Lease Portfolios Offer Mixed Bag

By Staff Writer May 06, 2020

While auto lease portfolios will experience substantial losses in the near-term, the long-term outlook is significantly better than one might expect, according to the J.D. Power Valuation Services COVID-19 Supplemental Report on the state of the used-vehicle market.

“There are currently 12 million active leases representing a combined value of more than $200 billion,” said Jonathan Banks, vice president of vehicle valuations & analytics, valuation services, J.D. Power.

The number—combined with massive declines in wholesale auction prices—has prompted many in the industry to speculate on how much lease portfolio losses will eventually cost captive finance companies.

“If one adds up the entire inventory of leases that have yet to reach maturity, industry-wide portfolio losses reach $10 billion when used-vehicle wholesale prices fall 5 percent below pre-virus expectations. That number soars to $31 billion if prices sink 15 percent lower than expected,” added Banks.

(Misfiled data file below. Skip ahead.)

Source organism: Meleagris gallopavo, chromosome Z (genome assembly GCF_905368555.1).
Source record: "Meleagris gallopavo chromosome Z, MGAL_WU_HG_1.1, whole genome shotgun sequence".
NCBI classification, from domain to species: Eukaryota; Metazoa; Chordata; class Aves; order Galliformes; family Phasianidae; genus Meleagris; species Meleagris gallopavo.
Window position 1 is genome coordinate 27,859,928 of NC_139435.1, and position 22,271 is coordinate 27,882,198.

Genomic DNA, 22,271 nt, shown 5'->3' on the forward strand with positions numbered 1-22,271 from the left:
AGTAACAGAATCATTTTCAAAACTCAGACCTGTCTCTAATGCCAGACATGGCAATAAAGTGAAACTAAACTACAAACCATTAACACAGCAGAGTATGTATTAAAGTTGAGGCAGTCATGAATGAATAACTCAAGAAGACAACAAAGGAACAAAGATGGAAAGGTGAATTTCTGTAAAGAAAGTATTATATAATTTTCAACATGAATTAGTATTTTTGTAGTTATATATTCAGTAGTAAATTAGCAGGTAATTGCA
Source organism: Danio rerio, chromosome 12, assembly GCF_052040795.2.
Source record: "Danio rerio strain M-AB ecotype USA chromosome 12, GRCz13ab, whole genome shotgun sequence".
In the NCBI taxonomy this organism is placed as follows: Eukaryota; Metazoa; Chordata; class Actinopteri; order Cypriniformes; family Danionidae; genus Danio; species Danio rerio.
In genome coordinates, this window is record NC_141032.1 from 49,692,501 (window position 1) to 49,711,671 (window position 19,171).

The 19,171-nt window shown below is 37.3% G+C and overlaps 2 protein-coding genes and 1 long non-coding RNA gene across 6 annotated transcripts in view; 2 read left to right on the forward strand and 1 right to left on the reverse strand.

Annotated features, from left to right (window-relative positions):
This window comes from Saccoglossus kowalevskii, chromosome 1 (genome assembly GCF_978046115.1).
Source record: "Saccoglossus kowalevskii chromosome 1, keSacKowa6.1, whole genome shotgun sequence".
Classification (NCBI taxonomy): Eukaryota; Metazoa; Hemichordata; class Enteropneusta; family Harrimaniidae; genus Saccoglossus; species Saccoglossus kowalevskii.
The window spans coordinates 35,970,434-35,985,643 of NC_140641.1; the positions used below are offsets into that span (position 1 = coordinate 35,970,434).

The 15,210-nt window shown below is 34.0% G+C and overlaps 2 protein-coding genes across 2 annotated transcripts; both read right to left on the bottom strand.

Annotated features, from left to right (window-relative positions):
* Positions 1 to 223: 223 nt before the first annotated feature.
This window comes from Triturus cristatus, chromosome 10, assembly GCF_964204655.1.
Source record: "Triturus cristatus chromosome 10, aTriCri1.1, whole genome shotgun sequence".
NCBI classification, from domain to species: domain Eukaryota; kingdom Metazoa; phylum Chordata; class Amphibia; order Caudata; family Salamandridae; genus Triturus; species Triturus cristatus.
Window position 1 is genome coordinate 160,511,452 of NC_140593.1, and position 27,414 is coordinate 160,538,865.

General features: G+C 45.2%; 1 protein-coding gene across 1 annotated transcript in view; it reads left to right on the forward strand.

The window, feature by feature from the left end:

However, not all leases reach maturity at the same time. Most leases are on 36-month terms, which means that the inventory will roll into the market in a staggered manner over the months and years to come. 

“We expect used wholesale prices to slowly recover from their depressed levels as stay-at-home orders are relaxed and the economy improves. This means that the real virus-related risk to lease portfolios is associated with near-term lease maturities rather than leases that will mature in 2021 and beyond,” Banks said.

J.D. Power calculates that industry-wide lease portfolio losses reached $460 million in March 2020. Over the course of the second quarter, softer than anticipated wholesale prices will result in industry-wide losses of approximately $1.7 billion.  “After that we expect the curve to bend. By the third quarter, we expect to see $1.1 billion in losses, followed by $364 million in losses in the fourth quarter. In the end, we expect 2020 lease portfolio losses to reach $3.6 billion,” Banks said.

Moving into 2021, J.D. Power anticipates a recovery in demand to combine with a constrained used-vehicle supply to support the long-term stability of lease portfolios.

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Last modified on Wednesday, 06 May 2020 14:20